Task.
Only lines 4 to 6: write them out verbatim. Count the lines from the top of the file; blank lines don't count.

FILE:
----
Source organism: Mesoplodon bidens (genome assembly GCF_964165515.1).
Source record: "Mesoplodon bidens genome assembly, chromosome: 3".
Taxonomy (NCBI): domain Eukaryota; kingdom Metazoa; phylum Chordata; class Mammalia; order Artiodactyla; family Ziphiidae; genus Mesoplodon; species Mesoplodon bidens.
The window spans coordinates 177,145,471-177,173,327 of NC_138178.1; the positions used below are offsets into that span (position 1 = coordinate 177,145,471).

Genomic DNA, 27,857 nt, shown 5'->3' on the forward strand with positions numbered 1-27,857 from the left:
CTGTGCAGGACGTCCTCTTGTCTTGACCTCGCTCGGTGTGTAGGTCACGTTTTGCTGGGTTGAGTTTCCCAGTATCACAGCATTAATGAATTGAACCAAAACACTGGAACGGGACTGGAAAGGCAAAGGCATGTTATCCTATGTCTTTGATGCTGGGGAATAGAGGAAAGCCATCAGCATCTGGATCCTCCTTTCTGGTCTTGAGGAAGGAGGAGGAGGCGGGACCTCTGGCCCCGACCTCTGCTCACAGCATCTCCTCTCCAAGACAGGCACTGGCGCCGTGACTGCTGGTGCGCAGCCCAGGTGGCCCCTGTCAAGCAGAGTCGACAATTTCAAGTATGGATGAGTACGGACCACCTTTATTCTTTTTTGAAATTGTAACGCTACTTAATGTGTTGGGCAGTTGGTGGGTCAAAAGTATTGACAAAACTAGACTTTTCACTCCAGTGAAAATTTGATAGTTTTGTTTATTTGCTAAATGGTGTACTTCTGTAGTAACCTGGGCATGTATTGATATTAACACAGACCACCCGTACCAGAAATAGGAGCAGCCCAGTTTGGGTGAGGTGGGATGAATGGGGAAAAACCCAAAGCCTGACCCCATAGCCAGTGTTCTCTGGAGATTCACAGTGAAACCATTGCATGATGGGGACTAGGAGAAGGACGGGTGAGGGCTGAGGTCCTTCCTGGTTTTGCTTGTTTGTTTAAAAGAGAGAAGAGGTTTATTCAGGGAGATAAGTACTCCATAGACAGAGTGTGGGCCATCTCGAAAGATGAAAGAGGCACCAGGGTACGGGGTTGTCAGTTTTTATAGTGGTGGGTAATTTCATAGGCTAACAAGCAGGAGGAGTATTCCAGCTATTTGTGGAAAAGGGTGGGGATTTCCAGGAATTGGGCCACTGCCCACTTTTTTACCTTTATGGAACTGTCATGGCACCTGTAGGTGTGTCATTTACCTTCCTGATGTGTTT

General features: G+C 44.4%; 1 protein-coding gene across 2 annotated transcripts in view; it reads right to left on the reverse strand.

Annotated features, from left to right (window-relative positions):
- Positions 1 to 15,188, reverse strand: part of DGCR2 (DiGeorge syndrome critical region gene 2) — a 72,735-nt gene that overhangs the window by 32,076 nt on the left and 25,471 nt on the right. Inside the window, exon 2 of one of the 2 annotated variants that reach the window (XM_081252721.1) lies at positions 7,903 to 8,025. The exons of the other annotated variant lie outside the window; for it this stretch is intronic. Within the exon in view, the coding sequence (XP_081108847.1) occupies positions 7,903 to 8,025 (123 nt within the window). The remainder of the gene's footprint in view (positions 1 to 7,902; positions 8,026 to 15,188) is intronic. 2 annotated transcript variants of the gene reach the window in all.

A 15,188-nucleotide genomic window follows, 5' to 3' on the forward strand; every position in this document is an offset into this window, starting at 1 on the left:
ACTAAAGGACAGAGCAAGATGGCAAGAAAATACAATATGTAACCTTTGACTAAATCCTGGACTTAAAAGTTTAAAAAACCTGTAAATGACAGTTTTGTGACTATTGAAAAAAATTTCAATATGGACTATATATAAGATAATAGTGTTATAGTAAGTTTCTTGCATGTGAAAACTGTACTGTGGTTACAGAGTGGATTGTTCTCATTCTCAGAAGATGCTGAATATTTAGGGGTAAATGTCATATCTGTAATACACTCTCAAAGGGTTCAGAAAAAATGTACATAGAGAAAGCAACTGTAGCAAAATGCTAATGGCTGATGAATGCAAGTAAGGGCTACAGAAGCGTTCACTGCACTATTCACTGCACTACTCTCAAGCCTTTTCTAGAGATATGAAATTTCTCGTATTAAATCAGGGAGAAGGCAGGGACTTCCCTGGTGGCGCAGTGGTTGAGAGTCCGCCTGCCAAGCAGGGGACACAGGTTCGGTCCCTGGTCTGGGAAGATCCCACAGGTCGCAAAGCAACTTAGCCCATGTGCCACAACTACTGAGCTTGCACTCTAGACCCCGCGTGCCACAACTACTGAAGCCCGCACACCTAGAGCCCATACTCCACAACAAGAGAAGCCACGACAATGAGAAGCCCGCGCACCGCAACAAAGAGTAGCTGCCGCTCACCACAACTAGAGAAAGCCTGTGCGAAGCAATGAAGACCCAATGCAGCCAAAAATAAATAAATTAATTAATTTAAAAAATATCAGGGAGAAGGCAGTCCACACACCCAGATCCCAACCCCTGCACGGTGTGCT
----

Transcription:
The window spans coordinates 177,145,471-177,173,327 of NC_138178.1; the positions used below are offsets into that span (position 1 = coordinate 177,145,471).

Genomic DNA, 27,857 nt, shown 5'->3' on the forward strand with positions numbered 1-27,857 from the left:
CTGTGCAGGACGTCCTCTTGTCTTGACCTCGCTCGGTGTGTAGGTCACGTTTTGCTGGGTTGAGTTTCCCAGTATCACAGCATTAATGAATTGAACCAAAACACTGGAACGGGACTGGAAAGGCAAAGGCATGTTATCCTATGTCTTTGATGCTGGGGAATAGAGGAAAGCCATCAGCATCTGGATCCTCCTTTCTGGTCTTGAGGAAGGAGGAGGAGGCGGGACCTCTGGCCCCGACCTCTGCTCACAGCATCTCCTCTCCAAGACAGGCACTGGCGCCGTGACTGCTGGTGCGCAGCCCAGGTGGCCCCTGTCAAGCAGAGTCGACAATTTCAAGTATGGATGAGTACGGACCACCTTTATTCTTTTTTGAAATTGTAACGCTACTTAATGTGTTGGGCAGTTGGTGGGTCAAAAGTATTGACAAAACTAGACTTTTCACTCCAGTGAAAATTTGATAGTTTTGTTTATTTGCTAAATGGTGTACTTCTGTAGTAACCTGGGCATGTATTGATATTAACACAGACCACCCGTACCAGAAATAGGAGCAGCCCAGTTTGGGTGAGGTGGGATGAATGGGGAAAAACCCAAAGCCTGACCCCATAGCCAGTGTTCTCTGGAGATTCACAGTGAAACCATTGCATGATGGGGACTAGGAGAAGGACGGGTGAGGGCTGAGGTCCTTCCTGGTTTTGCTTGTTTGTTTAAAAGAGAGAAGAGGTTTATTCAGGGAGATAAGTACTCCATAGACAGAGTGTGGGCCATCTCGAAAGATGAAAGAGGCACCAGGGTACGGGGTTGTCAGTTTTTATAGTGGTGGGTAATTTCATAGGCTAACAAGCAGGAGGAGTATTCCAGCTATTTGTGGAAAAGGGTGGGGATTTCCAGGAATTGGGCCACTGCCCACTTTTTTACCTTTATGGAACTGTCATGGCACCTGTAGGTGTGTCATTTACCTTCCTGATGTGTTT